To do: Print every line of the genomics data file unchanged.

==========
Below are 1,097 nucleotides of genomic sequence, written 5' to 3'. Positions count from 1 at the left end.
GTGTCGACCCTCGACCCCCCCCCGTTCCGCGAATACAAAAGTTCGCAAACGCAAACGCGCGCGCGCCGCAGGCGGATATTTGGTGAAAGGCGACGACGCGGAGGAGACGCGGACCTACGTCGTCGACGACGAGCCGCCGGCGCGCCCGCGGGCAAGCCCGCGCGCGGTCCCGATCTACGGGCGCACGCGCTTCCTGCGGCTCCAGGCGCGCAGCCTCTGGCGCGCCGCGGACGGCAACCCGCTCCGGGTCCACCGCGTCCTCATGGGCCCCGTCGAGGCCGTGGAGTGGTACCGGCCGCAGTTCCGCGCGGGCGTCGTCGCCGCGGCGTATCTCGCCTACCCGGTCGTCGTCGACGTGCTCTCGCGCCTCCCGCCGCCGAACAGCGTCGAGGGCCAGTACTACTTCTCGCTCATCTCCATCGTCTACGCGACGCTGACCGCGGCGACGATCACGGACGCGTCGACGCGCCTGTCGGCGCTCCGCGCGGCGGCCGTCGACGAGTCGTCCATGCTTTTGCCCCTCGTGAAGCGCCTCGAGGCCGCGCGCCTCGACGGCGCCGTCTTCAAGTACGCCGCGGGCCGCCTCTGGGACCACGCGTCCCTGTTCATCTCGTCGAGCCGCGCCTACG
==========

Below are 1,097 nucleotides of genomic sequence, written 5' to 3'. Positions count from 1 at the left end.
GTGTCGACCCTCGACCCCCCCCCGTTCCGCGAATACAAAAGTTCGCAAACGCAAACGCGCGCGCGCCGCAGGCGGATATTTGGTGAAAGGCGACGACGCGGAGGAGACGCGGACCTACGTCGTCGACGACGAGCCGCCGGCGCGCCCGCGGGCAAGCCCGCGCGCGGTCCCGATCTACGGGCGCACGCGCTTCCTGCGGCTCCAGGCGCGCAGCCTCTGGCGCGCCGCGGACGGCAACCCGCTCCGGGTCCACCGCGTCCTCATGGGCCCCGTCGAGGCCGTGGAGTGGTACCGGCCGCAGTTCCGCGCGGGCGTCGTCGCCGCGGCGTATCTCGCCTACCCGGTCGTCGTCGACGTGCTCTCGCGCCTCCCGCCGCCGAACAGCGTCGAGGGCCAGTACTACTTCTCGCTCATCTCCATCGTCTACGCGACGCTGACCGCGGCGACGATCACGGACGCGTCGACGCGCCTGTCGGCGCTCCGCGCGGCGGCCGTCGACGAGTCGTCCATGCTTTTGCCCCTCGTGAAGCGCCTCGAGGCCGCGCGCCTCGACGGCGCCGTCTTCAAGTACGCCGCGGGCCGCCTCTGGGACCACGCGTCCCTGTTCATCTCGTCGAGCCGCGCCTACG